Rich traditional saris find a fan in most Indian women. But what if these saris come with a twist? At the ongoing ­festival at Delhi’s Cottage Emporium, a unique concept of fusion saris is making waves. Traditional works of two ­different states are brought together to make one unique six yard drape. Crepes and chiffons saris, contrasted with intricate kanthas stitches from West Bengal, south silk combined with Benaras prints — this and much more on the same lines, is what sari lovers can look forward to.
The fusion is done in a way that it still holds the originality of a particular fabric or embroidery and yet it very beautifully blends with another style. Some saris even have motifs reflecting different cultures depicting Mughals, Mahabharat, folks, tantra, tribal collection, calligraphy, dancing ladies, peacocks and flying birds. Each piece is hand-made by national awardees and masterweavers at the emporium.
“This time, our collection features the best of Benarasi, Paithani, Ajrak, Orissa and Kantha saris with matching accessories, bags and shawls. The best part of the exhibit is that we bring the diversity in weaves from different states of the country. Each sari is a masterpiece woven painstakingly. No two pieces are the same,” says Alka Arora, managing director, Central Cottage Industries Corporation of India.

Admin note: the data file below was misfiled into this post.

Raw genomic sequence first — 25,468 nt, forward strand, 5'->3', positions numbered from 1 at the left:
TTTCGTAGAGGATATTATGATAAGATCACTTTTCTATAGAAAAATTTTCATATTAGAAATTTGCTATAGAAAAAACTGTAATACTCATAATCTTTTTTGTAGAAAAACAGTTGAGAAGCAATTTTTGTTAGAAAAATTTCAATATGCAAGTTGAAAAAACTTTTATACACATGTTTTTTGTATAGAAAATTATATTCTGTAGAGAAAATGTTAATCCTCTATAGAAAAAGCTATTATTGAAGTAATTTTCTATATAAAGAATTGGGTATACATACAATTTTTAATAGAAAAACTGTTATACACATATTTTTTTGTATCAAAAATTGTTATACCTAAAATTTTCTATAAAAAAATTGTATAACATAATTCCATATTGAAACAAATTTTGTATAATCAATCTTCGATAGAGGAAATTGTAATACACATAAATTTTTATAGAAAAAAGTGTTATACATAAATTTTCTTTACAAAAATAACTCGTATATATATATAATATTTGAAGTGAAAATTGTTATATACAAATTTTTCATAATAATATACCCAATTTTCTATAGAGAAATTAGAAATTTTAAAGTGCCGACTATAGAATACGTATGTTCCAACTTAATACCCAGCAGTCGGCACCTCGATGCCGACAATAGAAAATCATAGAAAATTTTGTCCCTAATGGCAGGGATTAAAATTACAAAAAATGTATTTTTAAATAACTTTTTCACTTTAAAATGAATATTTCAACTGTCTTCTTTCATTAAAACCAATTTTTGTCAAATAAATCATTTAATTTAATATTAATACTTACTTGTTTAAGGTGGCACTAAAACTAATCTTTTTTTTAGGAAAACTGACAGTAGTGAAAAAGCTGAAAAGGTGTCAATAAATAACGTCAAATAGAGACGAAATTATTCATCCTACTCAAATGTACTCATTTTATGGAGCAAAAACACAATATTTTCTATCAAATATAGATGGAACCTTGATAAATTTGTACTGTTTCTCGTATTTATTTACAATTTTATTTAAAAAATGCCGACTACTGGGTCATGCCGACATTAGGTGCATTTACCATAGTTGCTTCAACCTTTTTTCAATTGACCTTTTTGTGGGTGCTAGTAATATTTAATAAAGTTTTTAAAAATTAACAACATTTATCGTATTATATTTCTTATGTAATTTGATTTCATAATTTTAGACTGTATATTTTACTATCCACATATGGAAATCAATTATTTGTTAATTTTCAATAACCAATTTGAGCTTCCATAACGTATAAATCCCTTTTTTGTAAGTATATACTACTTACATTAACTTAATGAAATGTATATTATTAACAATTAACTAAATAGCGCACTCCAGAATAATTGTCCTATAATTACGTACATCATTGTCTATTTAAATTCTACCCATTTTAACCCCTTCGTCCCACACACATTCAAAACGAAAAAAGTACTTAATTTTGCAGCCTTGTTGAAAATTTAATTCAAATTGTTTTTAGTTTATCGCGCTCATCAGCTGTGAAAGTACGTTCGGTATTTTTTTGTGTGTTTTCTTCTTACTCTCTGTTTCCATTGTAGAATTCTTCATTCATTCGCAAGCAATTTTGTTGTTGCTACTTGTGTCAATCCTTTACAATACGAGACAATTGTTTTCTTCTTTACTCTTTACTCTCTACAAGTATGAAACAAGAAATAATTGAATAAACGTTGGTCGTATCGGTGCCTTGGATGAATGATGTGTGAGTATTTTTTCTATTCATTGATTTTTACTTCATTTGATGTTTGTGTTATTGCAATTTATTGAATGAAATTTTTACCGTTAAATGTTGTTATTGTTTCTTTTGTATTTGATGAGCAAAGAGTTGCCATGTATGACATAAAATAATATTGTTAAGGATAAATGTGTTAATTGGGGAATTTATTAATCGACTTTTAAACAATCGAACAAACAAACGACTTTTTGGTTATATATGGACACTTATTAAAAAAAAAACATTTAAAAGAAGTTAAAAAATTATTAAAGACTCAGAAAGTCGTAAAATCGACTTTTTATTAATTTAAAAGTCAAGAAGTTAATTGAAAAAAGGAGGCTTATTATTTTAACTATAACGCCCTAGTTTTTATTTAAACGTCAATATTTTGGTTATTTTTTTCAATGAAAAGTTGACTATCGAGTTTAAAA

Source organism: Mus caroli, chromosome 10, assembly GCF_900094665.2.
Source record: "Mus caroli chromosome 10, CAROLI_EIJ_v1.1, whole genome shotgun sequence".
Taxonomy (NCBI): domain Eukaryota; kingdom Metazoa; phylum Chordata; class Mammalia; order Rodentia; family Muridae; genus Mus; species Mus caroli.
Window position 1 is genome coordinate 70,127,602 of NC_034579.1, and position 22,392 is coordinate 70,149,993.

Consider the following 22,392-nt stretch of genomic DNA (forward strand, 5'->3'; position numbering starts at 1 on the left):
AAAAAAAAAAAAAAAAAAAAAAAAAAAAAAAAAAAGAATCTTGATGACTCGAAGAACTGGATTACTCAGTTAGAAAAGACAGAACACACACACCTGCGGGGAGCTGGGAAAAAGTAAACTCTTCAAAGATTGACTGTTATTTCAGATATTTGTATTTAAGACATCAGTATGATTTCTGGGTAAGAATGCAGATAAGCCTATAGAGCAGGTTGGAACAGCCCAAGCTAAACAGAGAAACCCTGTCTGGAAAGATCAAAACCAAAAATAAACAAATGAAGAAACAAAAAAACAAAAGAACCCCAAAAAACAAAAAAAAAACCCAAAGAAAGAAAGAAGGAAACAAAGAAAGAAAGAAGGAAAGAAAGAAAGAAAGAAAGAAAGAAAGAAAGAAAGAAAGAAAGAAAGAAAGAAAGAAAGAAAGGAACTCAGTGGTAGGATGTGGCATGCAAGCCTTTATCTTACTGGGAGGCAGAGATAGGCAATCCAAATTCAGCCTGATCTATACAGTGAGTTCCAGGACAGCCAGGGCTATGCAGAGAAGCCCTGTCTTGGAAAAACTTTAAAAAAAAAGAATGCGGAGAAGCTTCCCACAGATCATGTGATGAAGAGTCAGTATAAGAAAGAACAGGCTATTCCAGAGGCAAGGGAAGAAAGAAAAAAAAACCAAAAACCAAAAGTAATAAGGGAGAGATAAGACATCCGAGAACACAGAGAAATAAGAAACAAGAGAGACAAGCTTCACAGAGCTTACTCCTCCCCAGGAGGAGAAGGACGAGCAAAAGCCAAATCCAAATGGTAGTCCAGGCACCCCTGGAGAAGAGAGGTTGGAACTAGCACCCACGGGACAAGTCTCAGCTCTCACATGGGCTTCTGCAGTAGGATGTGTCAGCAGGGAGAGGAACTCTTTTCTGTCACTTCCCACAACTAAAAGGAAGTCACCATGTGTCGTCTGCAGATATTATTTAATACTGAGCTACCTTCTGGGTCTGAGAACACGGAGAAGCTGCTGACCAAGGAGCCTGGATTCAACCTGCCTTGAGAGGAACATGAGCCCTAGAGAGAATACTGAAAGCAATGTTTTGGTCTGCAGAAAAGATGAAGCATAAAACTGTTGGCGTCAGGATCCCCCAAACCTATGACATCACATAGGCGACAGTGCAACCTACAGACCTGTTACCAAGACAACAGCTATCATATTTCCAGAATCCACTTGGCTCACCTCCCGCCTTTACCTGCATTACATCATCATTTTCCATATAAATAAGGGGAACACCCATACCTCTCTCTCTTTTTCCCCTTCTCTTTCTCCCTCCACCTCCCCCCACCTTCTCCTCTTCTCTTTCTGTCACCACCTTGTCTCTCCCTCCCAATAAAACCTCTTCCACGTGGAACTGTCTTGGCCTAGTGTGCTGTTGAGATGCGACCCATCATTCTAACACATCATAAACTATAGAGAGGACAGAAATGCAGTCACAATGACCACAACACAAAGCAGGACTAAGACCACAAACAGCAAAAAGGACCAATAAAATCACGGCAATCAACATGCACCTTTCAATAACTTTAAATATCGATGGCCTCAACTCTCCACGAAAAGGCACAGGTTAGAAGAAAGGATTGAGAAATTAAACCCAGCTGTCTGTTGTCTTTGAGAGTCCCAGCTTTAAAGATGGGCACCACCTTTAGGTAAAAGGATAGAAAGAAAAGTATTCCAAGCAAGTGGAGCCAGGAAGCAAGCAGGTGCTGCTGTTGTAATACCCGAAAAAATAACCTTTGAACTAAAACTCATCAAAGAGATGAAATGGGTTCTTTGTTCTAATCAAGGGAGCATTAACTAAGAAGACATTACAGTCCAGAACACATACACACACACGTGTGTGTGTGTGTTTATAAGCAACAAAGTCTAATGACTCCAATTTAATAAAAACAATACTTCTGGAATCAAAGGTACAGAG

Titled, Weaves of India, the festival will also have Gadwal saris from Andhra Pradesh, Kanjeevaram from Tamil Nadu, Tie and Dye from Gujarat with Ajrak printed pallu. The price, starting at Rs 3,000, can go up to Rs 75,000.
And it does not end here. The festival is a perfect ­shopping destination if you want to get dressed ­traditionally yet chic this ­season. You can also mix and match beautiful cholis with the traditional, fusion saris that are on display at the festival. Also available are handmade bags and clutches to complete the look.